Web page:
As for Thayer St, one way to get started, is to suggest closing it to cars for just some of the time, say Sundays in June, July, August and see what happens. In San Fransisco I read in a bike blog that closing some streets to cars periodically was first resisted by merchants, but then later embraced as the closure itself brought increased business. Someone in Providence ought to bring up this idea with the candidates for Mayor to see if they are at least willing to consider innovative ideas.

    Finally, I was just in New York last weekend and noted the success of closing off a few blocks of Broadway to cars near Times Square,

  • Joe
    Jun 2, 2010 at 11:53 am

    The thing about Thayer Street is that except for during the day when Brown employees park nearby, there are always lots of free spaces in the area. The reason for the endless circling of cars is that people are too lazy to walk the extra block to get where they want to go. It would be a perfect street to close, if not forever, then on weekends. I have to say, every time I am in my car on that street, there is always some helmetless college kid riding up it the wrong way!

  • Jun 5, 2010 at 5:23 am

    The lesson of Westminster Street: The existence in some places of car free streets routinely thronged with pedestrians does not mean that making a dead street car free is sufficient to attract throngs of pedestrians. Thayer already does get closed for a yearly festival, always a success that I think would work well every weekend and possibly at all times.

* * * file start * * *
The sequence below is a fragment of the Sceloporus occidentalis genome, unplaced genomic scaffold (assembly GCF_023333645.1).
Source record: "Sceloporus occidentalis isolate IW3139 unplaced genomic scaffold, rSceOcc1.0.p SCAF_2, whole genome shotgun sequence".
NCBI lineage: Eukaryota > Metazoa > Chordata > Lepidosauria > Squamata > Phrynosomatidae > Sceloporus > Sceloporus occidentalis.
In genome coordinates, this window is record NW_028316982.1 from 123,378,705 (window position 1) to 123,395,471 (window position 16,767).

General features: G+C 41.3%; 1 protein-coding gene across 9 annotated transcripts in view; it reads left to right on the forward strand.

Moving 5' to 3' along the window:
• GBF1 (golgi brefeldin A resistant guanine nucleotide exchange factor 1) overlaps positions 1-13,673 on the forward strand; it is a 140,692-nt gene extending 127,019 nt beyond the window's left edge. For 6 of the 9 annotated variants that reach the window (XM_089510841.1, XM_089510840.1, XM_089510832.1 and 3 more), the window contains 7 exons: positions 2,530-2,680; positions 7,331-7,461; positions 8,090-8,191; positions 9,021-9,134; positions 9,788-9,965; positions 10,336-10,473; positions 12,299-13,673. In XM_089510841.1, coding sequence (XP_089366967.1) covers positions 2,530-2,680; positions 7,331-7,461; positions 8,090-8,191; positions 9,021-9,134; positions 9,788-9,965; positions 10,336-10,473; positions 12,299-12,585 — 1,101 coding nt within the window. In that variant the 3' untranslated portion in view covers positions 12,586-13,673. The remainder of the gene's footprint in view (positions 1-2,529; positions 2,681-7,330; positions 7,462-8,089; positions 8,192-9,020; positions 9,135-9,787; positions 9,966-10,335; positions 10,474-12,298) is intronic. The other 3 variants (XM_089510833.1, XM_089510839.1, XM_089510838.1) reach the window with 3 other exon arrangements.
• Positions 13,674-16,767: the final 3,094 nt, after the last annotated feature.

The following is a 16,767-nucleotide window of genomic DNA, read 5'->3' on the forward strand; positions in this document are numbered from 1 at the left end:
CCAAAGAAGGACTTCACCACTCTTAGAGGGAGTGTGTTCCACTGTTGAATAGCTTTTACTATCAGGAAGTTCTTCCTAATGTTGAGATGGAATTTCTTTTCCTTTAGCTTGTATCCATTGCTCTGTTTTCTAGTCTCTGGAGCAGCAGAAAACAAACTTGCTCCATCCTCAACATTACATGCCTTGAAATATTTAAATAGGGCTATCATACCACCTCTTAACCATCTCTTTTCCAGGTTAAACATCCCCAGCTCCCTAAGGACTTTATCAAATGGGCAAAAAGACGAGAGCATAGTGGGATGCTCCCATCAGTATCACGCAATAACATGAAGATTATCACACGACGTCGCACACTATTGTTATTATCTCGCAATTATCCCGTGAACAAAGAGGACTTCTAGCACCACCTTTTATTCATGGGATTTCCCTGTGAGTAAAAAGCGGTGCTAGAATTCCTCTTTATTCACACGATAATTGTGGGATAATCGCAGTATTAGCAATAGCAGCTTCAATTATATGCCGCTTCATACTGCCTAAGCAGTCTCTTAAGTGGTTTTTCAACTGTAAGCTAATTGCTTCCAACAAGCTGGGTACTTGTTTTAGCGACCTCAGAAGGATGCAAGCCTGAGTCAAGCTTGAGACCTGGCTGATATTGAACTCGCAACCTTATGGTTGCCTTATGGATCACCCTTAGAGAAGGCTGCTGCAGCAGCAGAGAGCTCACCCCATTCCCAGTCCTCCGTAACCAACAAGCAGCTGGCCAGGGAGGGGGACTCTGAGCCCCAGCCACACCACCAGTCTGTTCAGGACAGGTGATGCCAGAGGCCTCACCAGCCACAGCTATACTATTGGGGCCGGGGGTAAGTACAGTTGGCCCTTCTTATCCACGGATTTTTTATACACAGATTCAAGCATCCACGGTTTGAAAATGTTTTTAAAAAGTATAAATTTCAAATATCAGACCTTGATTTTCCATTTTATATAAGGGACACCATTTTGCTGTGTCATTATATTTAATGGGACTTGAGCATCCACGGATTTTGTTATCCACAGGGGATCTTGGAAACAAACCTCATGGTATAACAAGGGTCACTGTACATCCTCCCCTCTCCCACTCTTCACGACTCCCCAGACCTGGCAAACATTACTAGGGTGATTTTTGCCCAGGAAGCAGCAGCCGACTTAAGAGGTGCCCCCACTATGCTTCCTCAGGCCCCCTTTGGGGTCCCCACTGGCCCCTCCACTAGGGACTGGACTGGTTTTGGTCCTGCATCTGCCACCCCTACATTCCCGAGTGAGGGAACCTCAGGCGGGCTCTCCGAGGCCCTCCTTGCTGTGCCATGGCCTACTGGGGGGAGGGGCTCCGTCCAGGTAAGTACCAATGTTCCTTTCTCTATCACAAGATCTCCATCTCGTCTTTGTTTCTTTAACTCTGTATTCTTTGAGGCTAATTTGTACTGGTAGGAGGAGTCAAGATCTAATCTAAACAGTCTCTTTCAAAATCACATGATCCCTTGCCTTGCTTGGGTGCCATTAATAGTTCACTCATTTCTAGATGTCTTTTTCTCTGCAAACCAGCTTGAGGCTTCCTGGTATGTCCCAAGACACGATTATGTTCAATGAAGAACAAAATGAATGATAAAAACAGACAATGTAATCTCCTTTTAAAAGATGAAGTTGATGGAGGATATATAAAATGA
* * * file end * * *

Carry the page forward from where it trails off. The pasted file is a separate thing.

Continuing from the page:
The one way street is a perfect example of a rule necessitated by cars that need not always apply to bicycles. The only danger created by two way bike traffic on a street with one way car traffic is when cars parked along the left hand curb pull out. Replace the parking lane on the east side of Thayer with a wider sidewalk and a contraflow bike lane.

  • Labann
    Jun 9, 2010 at 10:49 am

    Here's a good idea, then another, then a third. That's NOT how urban planning works. You need all elements in place for success.

    The "lesson" of Westminister Mall, which I used daily when it was in existence, is this:

    a) It totally worked, had throngs of people during day, but limited use at night… not inviting and well lit.

    b) If you open a suburban mall with acres of FREE parking, it's killer competition.

    c) If you close an anchor store (The Outlet, thanks to Sundlun's mismanagement) INCLUDING its huge paid parking lot, small businesses adjacent will suffer.

    d) If you reopen to vehicles, it will attract new business which favor short term parking and walks of a few blocks. Department stores and hotels will suffer. What you now have are shops and taverns that serve college campuses.

    e) Thayer Street could immediately restrict driving and parking if a large lot were available on its periphery. It will never serve much more than walkers from campus as configured. Given the tax value of land adjacent to Brown, you'll never see this happen.

    f) Smart idea would be develop a depressed area of city, where you can seize property abandoned and in tax arrears and develop such a strategy. Then shops will be established.